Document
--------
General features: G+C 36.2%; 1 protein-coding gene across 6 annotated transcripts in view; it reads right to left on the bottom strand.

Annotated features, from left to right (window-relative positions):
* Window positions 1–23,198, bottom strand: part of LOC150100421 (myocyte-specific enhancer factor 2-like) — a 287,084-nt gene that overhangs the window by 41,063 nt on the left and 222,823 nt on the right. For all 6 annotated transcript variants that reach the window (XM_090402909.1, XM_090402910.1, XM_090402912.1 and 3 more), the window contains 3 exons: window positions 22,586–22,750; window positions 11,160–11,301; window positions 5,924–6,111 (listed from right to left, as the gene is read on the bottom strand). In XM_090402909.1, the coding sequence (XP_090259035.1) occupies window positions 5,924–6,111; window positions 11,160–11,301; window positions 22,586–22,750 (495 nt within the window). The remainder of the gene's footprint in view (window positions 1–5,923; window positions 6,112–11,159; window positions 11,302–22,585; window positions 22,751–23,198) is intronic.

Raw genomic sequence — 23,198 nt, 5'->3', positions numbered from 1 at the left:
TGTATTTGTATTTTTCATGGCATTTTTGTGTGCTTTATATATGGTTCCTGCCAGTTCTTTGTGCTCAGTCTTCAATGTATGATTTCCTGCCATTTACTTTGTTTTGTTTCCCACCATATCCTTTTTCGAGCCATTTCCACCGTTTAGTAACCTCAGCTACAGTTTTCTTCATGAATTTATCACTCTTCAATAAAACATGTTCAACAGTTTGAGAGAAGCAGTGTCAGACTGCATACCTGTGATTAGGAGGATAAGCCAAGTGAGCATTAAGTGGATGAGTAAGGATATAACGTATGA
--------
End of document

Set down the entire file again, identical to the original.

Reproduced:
General features: G+C 36.2%; 1 protein-coding gene across 6 annotated transcripts in view; it reads right to left on the bottom strand.

Annotated features, from left to right (window-relative positions):
* Window positions 1–23,198, bottom strand: part of LOC150100421 (myocyte-specific enhancer factor 2-like) — a 287,084-nt gene that overhangs the window by 41,063 nt on the left and 222,823 nt on the right. For all 6 annotated transcript variants that reach the window (XM_090402909.1, XM_090402910.1, XM_090402912.1 and 3 more), the window contains 3 exons: window positions 22,586–22,750; window positions 11,160–11,301; window positions 5,924–6,111 (listed from right to left, as the gene is read on the bottom strand). In XM_090402909.1, the coding sequence (XP_090259035.1) occupies window positions 5,924–6,111; window positions 11,160–11,301; window positions 22,586–22,750 (495 nt within the window). The remainder of the gene's footprint in view (window positions 1–5,923; window positions 6,112–11,159; window positions 11,302–22,585; window positions 22,751–23,198) is intronic.

Raw genomic sequence — 23,198 nt, 5'->3', positions numbered from 1 at the left:
TGTATTTGTATTTTTCATGGCATTTTTGTGTGCTTTATATATGGTTCCTGCCAGTTCTTTGTGCTCAGTCTTCAATGTATGATTTCCTGCCATTTACTTTGTTTTGTTTCCCACCATATCCTTTTTCGAGCCATTTCCACCGTTTAGTAACCTCAGCTACAGTTTTCTTCATGAATTTATCACTCTTCAATAAAACATGTTCAACAGTTTGAGAGAAGCAGTGTCAGACTGCATACCTGTGATTAGGAGGATAAGCCAAGTGAGCATTAAGTGGATGAGTAAGGATATAACGTATGA